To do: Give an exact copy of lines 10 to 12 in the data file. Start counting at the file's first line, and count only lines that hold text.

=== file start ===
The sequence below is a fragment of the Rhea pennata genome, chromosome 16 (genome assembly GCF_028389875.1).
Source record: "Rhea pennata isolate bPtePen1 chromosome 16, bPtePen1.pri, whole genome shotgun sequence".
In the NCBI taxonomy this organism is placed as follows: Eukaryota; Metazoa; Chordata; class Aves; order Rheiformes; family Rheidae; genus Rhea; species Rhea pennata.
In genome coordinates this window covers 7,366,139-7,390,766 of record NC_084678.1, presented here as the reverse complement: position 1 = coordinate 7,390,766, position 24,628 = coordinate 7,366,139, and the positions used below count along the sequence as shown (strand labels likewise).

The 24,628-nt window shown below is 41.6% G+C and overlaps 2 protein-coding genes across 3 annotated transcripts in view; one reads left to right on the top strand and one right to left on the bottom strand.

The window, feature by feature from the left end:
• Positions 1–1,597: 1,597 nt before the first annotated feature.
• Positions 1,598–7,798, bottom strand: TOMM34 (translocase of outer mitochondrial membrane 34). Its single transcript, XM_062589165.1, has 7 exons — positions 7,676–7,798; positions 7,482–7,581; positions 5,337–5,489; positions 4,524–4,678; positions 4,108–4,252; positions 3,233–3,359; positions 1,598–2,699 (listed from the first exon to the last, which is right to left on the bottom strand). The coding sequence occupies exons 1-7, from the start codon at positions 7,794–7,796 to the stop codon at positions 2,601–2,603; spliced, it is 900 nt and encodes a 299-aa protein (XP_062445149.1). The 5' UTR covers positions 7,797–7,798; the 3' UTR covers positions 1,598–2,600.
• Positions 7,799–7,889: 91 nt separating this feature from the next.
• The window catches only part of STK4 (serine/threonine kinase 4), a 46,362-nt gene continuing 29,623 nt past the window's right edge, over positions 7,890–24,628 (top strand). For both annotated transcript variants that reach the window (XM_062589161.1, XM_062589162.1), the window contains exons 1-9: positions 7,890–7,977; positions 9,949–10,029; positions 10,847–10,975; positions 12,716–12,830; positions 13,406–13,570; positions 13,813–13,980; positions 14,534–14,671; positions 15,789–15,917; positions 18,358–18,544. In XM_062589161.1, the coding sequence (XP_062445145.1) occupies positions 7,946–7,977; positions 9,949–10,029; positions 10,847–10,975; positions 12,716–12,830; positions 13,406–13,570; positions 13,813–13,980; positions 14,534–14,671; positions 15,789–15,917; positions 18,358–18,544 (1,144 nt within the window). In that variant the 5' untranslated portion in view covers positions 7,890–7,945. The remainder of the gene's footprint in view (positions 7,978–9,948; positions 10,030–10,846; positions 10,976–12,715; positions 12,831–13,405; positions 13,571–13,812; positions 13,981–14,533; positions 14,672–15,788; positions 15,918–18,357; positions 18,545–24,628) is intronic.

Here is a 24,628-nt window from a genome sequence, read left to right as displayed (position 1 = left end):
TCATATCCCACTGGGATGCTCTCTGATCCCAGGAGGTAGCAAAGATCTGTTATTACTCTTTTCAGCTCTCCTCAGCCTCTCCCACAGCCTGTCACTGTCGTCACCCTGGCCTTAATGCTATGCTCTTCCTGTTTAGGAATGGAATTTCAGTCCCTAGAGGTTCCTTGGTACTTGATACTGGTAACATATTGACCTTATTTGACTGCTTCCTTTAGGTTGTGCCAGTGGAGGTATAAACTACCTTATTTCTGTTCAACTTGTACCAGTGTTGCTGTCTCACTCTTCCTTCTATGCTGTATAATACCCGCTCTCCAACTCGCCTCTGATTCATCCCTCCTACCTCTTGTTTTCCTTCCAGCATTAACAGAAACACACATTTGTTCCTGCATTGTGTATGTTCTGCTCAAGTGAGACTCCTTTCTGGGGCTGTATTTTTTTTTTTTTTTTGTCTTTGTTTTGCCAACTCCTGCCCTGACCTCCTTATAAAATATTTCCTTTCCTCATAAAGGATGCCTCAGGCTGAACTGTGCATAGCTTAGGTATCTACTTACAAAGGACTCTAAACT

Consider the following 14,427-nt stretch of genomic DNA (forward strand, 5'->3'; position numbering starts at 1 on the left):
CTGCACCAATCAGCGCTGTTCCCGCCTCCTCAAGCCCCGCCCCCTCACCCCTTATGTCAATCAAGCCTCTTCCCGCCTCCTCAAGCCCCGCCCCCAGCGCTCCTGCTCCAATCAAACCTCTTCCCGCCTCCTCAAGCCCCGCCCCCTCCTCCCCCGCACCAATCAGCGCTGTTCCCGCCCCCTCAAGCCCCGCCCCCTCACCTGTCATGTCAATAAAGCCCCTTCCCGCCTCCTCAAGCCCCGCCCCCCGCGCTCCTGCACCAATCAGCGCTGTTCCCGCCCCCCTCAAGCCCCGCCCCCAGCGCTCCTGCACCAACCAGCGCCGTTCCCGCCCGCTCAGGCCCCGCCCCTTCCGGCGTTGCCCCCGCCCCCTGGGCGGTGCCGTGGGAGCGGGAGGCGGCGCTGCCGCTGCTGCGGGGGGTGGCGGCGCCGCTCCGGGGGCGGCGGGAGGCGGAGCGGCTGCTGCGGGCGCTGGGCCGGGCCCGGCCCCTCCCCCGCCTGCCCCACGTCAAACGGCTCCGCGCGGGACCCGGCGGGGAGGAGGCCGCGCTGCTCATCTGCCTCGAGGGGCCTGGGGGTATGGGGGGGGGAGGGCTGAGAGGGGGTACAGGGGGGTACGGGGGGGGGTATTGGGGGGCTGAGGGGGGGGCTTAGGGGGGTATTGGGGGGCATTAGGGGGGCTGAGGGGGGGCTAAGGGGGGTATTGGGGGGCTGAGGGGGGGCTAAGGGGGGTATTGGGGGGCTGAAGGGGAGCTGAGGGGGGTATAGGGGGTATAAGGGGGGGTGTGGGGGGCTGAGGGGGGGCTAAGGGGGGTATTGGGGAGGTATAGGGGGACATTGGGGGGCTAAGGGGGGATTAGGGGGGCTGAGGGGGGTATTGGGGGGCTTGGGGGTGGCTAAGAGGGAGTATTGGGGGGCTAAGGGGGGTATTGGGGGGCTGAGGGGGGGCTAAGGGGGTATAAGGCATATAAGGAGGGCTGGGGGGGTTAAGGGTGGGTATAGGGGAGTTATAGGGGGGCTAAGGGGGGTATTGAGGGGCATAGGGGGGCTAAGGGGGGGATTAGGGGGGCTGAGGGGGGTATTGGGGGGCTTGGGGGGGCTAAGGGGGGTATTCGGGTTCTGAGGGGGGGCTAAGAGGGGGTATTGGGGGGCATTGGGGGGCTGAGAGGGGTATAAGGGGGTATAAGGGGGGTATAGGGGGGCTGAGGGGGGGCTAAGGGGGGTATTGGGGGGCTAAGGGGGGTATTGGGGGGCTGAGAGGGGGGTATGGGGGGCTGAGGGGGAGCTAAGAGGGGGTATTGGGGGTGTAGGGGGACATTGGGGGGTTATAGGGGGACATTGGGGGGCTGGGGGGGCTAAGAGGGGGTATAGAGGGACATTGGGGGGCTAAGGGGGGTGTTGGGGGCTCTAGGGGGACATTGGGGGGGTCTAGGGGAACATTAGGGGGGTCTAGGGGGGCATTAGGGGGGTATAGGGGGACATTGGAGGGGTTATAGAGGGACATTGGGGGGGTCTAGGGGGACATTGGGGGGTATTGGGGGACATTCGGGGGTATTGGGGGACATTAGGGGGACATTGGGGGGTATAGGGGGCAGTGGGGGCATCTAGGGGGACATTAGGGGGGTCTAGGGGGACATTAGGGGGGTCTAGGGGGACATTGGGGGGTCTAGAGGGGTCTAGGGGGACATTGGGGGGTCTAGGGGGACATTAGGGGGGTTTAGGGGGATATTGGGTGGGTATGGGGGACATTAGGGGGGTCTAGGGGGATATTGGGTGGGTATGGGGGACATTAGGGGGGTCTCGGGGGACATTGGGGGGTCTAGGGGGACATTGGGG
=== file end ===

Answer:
• The window catches only part of STK4 (serine/threonine kinase 4), a 46,362-nt gene continuing 29,623 nt past the window's right edge, over positions 7,890–24,628 (top strand). For both annotated transcript variants that reach the window (XM_062589161.1, XM_062589162.1), the window contains exons 1-9: positions 7,890–7,977; positions 9,949–10,029; positions 10,847–10,975; positions 12,716–12,830; positions 13,406–13,570; positions 13,813–13,980; positions 14,534–14,671; positions 15,789–15,917; positions 18,358–18,544. In XM_062589161.1, the coding sequence (XP_062445145.1) occupies positions 7,946–7,977; positions 9,949–10,029; positions 10,847–10,975; positions 12,716–12,830; positions 13,406–13,570; positions 13,813–13,980; positions 14,534–14,671; positions 15,789–15,917; positions 18,358–18,544 (1,144 nt within the window). In that variant the 5' untranslated portion in view covers positions 7,890–7,945. The remainder of the gene's footprint in view (positions 7,978–9,948; positions 10,030–10,846; positions 10,976–12,715; positions 12,831–13,405; positions 13,571–13,812; positions 13,981–14,533; positions 14,672–15,788; positions 15,918–18,357; positions 18,545–24,628) is intronic.

Here is a 24,628-nt window from a genome sequence, read left to right as displayed (position 1 = left end):
TCATATCCCACTGGGATGCTCTCTGATCCCAGGAGGTAGCAAAGATCTGTTATTACTCTTTTCAGCTCTCCTCAGCCTCTCCCACAGCCTGTCACTGTCGTCACCCTGGCCTTAATGCTATGCTCTTCCTGTTTAGGAATGGAATTTCAGTCCCTAGAGGTTCCTTGGTACTTGATACTGGTAACATATTGACCTTATTTGACTGCTTCCTTTAGGTTGTGCCAGTGGAGGTATAAACTACCTTATTTCTGTTCAACTTGTACCAGTGTTGCTGTCTCACTCTTCCTTCTATGCTGTATAATACCCGCTCTCCAACTCGCCTCTGATTCATCCCTCCTACCTCTTGTTTTCCTTCCAGCATTAACAGAAACACACATTTGTTCCTGCATTGTGTATGTTCTGCTCAAGTGAGACTCCTTTCTGGGGCTGTATTTTTTTTTTTTTTTTGTCTTTGTTTTGCCAACTCCTGCCCTGACCTCCTTATAAAATATTTCCTTTCCTCATAAAGGATGCCTCAGGCTGAACTGTGCATAGCTTAGGTATCTACTTACAAAGGACTCTAAACT